Today is the fifth day of Diabetes Blog week. Each day we have a prompt and are called to post a response. You can read all responses at my friend Karen’s site Bitter~Sweet. Also, please remember RABlog week will occur in September. I hope you join the fun then as well.
More than Diabetes – Friday 5/19
Lets wrap up the week by sharing a little more about ourselves, beyond the chronic illness we or our loved ones live with. Share an interest, hobby, passion, something that is YOU. If you want to explore how it relates to or helps with diabetes you can. Or let it be a part of you that is completely separate from diabetes because there is more to life than just diabetes! (This topic is a suggestion from the 2016 #DBlogWeek survey.)
I come from a family of collectors of silly things. The collection bug was best exemplified by my father who at some point decided to collect matchbook covers. Dad could not explain his collection, why he did it or what the end game would be. He understood they had no real value, but his collection was not about value. It was about things. He collected these for several years and then cold turkey, it was over. He no longer had interest. The collection at the end numbered a few thousand, all sorted and categorized in perfect, pristine form. There it sat for years. An object of great passion for a time but my dad ultimately grew tired of it. At the end of his life, he called his grandsons together and said this is now yours and he divided them up. No thought was given if they wanted them or not, I was wily enough to dodge the gift, but my sons each walked away with a large collection of things, which by then, they had likely never seen in the wild.
My dad progressed into various other collection passions after matchbook covers. Padlocks with railroad names stamped on them was a big push. Steam whistles was another, then railroad playing cards, and model circus wagons and model cannons all captured his fancy at one time or another. At one point he even collected business cards. He got on the internet business card exchange. He had to send 30 different business cards to someone, and he would get several hundred in return. Then the dumb thing is that it worked. When he was doing this, he would go into business’s and take as many business cards as he could find. It did not matter whose business card it was; his obsession was about quantity.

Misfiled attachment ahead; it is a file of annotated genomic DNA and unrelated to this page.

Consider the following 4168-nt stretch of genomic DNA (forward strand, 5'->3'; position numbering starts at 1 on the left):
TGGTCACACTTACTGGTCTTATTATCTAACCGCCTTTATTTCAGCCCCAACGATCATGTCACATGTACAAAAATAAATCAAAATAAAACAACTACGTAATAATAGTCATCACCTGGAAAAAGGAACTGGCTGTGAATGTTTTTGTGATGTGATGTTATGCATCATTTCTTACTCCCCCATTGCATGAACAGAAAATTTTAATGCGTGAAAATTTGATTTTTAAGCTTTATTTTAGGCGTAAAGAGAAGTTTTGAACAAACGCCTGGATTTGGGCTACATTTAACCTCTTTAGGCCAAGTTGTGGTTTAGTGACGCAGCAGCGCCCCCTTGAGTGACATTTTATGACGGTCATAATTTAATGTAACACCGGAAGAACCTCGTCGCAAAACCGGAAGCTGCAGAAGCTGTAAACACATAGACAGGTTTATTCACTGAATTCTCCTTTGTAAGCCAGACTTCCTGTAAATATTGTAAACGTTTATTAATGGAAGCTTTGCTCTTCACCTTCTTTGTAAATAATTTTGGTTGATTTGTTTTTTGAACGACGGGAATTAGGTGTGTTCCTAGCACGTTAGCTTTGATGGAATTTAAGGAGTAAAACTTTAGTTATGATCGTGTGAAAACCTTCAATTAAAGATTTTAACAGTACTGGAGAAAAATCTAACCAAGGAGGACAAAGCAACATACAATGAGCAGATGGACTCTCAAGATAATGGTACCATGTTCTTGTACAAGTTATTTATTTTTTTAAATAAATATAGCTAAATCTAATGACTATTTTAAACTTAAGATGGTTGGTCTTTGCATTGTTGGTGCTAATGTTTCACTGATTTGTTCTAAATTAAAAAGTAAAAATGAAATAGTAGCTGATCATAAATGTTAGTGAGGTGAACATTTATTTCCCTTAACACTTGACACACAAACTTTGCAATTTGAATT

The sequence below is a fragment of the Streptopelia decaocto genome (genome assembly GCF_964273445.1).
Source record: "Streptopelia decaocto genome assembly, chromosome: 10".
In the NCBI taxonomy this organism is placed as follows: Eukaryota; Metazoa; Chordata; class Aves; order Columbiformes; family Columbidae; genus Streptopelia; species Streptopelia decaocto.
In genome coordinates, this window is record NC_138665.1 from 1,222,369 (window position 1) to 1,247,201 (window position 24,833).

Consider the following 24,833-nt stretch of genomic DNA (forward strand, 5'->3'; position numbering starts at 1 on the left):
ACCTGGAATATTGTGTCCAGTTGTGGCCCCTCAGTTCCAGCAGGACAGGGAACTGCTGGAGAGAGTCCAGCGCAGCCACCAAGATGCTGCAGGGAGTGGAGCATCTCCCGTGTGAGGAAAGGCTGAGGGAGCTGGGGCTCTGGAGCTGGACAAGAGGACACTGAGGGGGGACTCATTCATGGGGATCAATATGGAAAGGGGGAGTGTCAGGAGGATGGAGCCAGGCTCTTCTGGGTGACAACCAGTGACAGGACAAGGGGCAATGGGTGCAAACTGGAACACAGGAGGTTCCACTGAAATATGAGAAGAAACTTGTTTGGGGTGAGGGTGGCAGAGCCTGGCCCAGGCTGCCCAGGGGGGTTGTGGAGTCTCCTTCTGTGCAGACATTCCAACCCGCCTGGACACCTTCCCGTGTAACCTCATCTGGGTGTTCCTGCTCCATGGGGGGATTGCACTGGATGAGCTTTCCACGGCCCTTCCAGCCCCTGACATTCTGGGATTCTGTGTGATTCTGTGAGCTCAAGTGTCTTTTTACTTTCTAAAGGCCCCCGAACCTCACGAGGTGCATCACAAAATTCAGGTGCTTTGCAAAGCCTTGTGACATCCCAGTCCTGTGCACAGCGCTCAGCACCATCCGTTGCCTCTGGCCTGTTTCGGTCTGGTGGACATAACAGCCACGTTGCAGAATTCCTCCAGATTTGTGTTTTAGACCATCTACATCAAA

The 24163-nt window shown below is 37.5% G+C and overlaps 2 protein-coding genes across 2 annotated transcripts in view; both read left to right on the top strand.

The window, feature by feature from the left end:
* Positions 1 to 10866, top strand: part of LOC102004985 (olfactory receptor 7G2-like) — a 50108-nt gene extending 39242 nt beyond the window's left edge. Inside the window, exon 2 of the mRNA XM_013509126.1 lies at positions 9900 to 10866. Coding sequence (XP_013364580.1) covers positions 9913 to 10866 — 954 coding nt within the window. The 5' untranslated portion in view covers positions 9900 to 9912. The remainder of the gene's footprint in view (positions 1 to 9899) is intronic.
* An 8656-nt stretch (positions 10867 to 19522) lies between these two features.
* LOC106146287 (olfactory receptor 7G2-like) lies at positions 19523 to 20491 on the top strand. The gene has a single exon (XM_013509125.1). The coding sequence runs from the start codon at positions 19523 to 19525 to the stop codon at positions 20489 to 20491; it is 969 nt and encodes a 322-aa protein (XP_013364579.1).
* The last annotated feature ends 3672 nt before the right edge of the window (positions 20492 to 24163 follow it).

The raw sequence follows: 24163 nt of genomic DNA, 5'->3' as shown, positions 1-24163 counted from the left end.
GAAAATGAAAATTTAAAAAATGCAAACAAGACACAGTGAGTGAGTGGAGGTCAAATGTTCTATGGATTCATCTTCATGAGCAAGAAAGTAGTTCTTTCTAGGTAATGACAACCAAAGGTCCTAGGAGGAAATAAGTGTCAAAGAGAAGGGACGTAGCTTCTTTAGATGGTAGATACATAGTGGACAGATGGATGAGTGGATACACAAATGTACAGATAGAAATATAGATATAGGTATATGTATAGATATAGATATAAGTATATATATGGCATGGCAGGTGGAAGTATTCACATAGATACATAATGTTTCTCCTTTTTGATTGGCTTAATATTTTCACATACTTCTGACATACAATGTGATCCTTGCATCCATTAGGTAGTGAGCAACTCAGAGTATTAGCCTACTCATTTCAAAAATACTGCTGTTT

In each case, Dad would collect these things with as much gusto as you can imagine then suddenly he would tire of the pursuit and invariably he would call and offer me his collection. I had to tell him at some point I could not take them, and then he would do whatever it took to get rid of the collection. Sometimes he would find a neighborhood friend and give his prizes away. He sold the padlocks and train whistles on Ebay and sometimes, he would just put it all in the trash. So my father had this obsession with collecting.
My Collections are no better
This takes me to my various obsessive collections. I have been into model lighthouses, matchbox cars and my one enduring collection Hard Rock Pins. Yes, those souvenir pins they sell at Hard Rock Cafés. I know it is a strange thing to collect. But before you judge (I know you already have) hear me out.
First here are some facts about Hard Rock Pins. It is estimated that each restaurant will issue 9-12 pins per year. By my count, there are 204 active properties. The last official count of pins was 44,000, but that is an old count it is likely that the number is approaching 50,000. According to the hard Rock Pin Collectors organization, the individual world record collection exceeds 5,000 pins. I have collected about 300 pins, so I am an amateur collector by all standards.
I love Hard Rock Guitar pins, and I tend to buy most of the pins available when I visit any restaurant. For the record, I also collect restaurant visits. I have visited 39 Hard Rock restaurants; I keep a running total of the properties, so I do not duplicate my list. Whatever city I am in for whatever reason, I try to find the local hard rock restaurant.
I also give my pins away. Both of my sons have pin boards that I have given them. But unlike matchbook covers, I try hard not to burden them, sort of. My pins are an extension of my personality and how I feel about diabetes and another chronic disease. I understand my journey will always be incomplete; I am trying to bring some order out of chaos, and someday I hope to have something that my children’s children will value. In the mean time you know that Hard Rock Pin that is laying around in the drawer? I am always receiving donations.